Europe Planning New Syria Sanctions

The European Union is planning further sanctions against Syria, spokesman Michael Mann said Wednesday, as Syria continued its crackdown on anti-government protesters.

The European Union is planning further sanctions against Syria, spokesman Michael Mann said Wednesday, as Syria continued its crackdown on anti-government protesters.

The EU will place restrictions on 22 more individuals and eight more companies starting on Monday, said a source familiar with the decision who asked not to be named talking about an announcement that had not yet been made.

The announcement came as an opposition group said that Syrian security forces killed 13 people across the country on Wednesday.

The Local Coordination Committees in Syria said nine people were killed in Homs, two in the suburbs of the capital Damascus, and one each in Idlib and Aleppo.

CNN cannot independently verify events in Syria because the country restricts the activity of journalists there.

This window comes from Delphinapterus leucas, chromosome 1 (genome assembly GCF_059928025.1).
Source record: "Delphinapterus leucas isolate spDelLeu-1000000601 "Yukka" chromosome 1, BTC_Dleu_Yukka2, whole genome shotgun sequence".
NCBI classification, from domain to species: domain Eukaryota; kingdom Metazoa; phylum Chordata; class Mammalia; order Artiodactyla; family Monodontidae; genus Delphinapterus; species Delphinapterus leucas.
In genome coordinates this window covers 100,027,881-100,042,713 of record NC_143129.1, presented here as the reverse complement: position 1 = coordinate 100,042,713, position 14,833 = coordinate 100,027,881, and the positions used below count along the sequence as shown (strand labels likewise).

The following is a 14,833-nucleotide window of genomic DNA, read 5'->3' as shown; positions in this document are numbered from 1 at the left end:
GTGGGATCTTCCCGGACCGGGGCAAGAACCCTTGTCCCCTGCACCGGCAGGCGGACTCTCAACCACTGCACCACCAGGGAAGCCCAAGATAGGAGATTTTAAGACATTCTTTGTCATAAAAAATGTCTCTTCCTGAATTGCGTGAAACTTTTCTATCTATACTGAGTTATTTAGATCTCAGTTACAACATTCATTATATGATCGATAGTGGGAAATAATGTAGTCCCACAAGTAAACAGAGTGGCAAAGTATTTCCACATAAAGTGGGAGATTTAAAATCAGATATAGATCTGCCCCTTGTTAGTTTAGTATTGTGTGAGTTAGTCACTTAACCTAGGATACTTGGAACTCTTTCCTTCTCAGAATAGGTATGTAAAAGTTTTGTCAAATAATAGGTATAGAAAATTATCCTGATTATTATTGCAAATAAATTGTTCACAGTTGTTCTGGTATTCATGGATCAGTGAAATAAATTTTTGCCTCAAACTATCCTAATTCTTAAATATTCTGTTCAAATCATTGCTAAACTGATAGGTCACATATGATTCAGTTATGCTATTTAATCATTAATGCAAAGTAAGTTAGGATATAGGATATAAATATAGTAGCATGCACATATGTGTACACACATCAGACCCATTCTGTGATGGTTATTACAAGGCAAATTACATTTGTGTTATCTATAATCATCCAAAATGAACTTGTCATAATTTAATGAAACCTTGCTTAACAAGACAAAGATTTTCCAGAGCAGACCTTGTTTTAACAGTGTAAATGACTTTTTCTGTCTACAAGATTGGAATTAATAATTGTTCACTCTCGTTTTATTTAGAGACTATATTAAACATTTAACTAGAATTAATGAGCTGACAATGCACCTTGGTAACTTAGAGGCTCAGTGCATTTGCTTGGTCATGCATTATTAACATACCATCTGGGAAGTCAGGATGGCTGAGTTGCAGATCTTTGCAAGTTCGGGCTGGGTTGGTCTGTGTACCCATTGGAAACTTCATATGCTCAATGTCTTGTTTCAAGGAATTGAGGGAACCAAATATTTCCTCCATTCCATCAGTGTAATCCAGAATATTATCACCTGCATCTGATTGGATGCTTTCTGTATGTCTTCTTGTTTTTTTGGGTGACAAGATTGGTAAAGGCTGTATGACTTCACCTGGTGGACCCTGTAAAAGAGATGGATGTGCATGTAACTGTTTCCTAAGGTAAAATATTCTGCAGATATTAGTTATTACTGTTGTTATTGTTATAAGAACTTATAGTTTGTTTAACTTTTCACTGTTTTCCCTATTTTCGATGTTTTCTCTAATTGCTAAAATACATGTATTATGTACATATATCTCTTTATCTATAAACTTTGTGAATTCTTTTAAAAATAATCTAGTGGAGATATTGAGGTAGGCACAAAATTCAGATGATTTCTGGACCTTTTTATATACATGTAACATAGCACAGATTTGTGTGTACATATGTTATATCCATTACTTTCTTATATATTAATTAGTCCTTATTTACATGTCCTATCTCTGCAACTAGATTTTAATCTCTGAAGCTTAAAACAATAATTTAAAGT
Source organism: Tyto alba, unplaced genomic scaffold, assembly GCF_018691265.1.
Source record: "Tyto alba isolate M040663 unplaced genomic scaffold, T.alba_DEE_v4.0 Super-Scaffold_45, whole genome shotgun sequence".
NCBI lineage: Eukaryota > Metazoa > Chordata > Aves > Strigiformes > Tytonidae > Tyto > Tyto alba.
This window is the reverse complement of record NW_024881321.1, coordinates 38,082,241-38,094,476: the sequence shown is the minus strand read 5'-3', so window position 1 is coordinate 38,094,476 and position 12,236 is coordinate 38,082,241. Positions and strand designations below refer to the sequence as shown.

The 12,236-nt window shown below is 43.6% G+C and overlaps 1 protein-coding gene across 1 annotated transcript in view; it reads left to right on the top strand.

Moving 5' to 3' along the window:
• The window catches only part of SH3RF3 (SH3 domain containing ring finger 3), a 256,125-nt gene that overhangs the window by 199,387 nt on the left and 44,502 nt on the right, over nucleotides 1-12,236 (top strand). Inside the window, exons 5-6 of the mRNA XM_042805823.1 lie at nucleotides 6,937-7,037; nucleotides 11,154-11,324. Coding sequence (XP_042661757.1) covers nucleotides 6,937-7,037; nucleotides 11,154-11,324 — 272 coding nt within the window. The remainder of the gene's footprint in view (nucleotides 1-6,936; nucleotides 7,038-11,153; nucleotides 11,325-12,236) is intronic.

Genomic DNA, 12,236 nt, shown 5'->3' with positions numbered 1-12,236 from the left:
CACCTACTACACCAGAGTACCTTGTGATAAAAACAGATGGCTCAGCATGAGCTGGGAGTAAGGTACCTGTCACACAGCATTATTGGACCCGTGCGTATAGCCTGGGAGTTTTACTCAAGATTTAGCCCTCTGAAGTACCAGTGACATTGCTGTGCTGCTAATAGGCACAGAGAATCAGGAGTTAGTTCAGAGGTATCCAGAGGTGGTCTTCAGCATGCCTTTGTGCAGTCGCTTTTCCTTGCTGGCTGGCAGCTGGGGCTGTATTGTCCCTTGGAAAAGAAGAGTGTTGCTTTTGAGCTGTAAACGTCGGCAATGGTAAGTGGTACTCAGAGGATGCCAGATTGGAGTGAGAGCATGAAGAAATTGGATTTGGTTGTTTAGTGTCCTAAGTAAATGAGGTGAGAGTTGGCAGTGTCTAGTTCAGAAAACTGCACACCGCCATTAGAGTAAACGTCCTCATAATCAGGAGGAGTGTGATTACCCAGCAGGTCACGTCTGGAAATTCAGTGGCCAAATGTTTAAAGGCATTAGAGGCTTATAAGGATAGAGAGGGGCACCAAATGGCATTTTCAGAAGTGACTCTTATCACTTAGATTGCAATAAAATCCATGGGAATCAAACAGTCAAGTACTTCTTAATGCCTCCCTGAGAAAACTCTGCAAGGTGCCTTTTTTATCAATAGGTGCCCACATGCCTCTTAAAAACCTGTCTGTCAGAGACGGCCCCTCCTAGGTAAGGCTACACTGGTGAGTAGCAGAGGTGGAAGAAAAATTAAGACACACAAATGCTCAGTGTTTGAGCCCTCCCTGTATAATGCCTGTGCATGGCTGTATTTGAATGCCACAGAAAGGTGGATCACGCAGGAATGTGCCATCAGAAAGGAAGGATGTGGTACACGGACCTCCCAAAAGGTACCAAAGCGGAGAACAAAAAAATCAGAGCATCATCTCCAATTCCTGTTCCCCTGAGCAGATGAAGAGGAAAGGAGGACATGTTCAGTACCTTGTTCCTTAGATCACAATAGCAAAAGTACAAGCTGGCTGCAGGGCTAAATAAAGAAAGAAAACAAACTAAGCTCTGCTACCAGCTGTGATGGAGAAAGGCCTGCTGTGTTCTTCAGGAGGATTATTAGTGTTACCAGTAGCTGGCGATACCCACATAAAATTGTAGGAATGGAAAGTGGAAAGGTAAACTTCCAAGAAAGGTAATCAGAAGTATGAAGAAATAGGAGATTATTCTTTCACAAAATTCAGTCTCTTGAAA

An Arab League monitoring mission has been in Syria since late December, but the team's mandate expires Wednesday as the League and the Syrian government negotiate over an extension, said Ambassador Adnan Al Khudeir, the Cairo-based head of the monitoring operation.

European nations have been pushing for tough measures against Syria, where more than 5,000 people have been killed since demonstrations began in March of last year, according to the United Nations.

Russia and China have been reluctant to back international action against Syria, limiting the U.N.'s ability to impose sanctions or authorize military action.

Russian Foreign Minister Sergey Lavrov said earlier Wednesday that "Western countries" were trying to remove U.N. restrictions on the use of force against Syria.

"The approach of our Western colleagues is one-sided," Lavrov told journalists in Moscow. "An attack on Syria will not be approved by the U.N., which leaves the attackers fully responsible for their deeds."

He also expressed skepticism about the possible introduction of a no-fly zone in Syria.

"Our colleagues in the West are discussing it," Lavrov said, expressing skepticism about the value of such a measure, as "unlike the Libyan scenario, Syria has not used the air forces against peaceful citizens."

Lavrov also said that Moscow did not consider legitimate the sanctions that were unilaterally imposed on Syria by Western countries.

"Unilateral sanctions are always a derogation of the collective efforts of Syria. ... If someone wants to use the U.N. Security Council, it is necessary to discuss everything there, whether we need sanctions or not ... (and) which methods apart from sanctions to use," he said.